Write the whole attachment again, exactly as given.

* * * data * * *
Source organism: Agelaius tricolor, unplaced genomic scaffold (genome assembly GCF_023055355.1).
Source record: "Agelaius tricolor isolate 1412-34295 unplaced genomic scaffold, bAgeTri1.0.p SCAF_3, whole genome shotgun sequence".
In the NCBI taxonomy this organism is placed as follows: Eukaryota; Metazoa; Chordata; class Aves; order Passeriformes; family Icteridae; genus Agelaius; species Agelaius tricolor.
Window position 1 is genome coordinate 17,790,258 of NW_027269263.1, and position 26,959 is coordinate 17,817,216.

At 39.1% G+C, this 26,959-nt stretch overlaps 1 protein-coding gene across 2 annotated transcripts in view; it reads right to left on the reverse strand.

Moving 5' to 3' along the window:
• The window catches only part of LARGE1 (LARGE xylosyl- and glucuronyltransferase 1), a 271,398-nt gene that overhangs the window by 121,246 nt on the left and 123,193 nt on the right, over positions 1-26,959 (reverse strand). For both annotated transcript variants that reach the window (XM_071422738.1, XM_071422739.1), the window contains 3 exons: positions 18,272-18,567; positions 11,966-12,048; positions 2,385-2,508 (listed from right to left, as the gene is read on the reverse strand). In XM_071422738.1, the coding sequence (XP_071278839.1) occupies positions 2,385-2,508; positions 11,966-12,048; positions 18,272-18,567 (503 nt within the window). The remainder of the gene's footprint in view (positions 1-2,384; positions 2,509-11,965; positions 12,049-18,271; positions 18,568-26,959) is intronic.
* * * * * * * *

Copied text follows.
Source organism: Agelaius tricolor, unplaced genomic scaffold (genome assembly GCF_023055355.1).
Source record: "Agelaius tricolor isolate 1412-34295 unplaced genomic scaffold, bAgeTri1.0.p SCAF_3, whole genome shotgun sequence".
In the NCBI taxonomy this organism is placed as follows: Eukaryota; Metazoa; Chordata; class Aves; order Passeriformes; family Icteridae; genus Agelaius; species Agelaius tricolor.
Window position 1 is genome coordinate 17,790,258 of NW_027269263.1, and position 26,959 is coordinate 17,817,216.

At 39.1% G+C, this 26,959-nt stretch overlaps 1 protein-coding gene across 2 annotated transcripts in view; it reads right to left on the reverse strand.

Moving 5' to 3' along the window:
• The window catches only part of LARGE1 (LARGE xylosyl- and glucuronyltransferase 1), a 271,398-nt gene that overhangs the window by 121,246 nt on the left and 123,193 nt on the right, over positions 1-26,959 (reverse strand). For both annotated transcript variants that reach the window (XM_071422738.1, XM_071422739.1), the window contains 3 exons: positions 18,272-18,567; positions 11,966-12,048; positions 2,385-2,508 (listed from right to left, as the gene is read on the reverse strand). In XM_071422738.1, the coding sequence (XP_071278839.1) occupies positions 2,385-2,508; positions 11,966-12,048; positions 18,272-18,567 (503 nt within the window). The remainder of the gene's footprint in view (positions 1-2,384; positions 2,509-11,965; positions 12,049-18,271; positions 18,568-26,959) is intronic.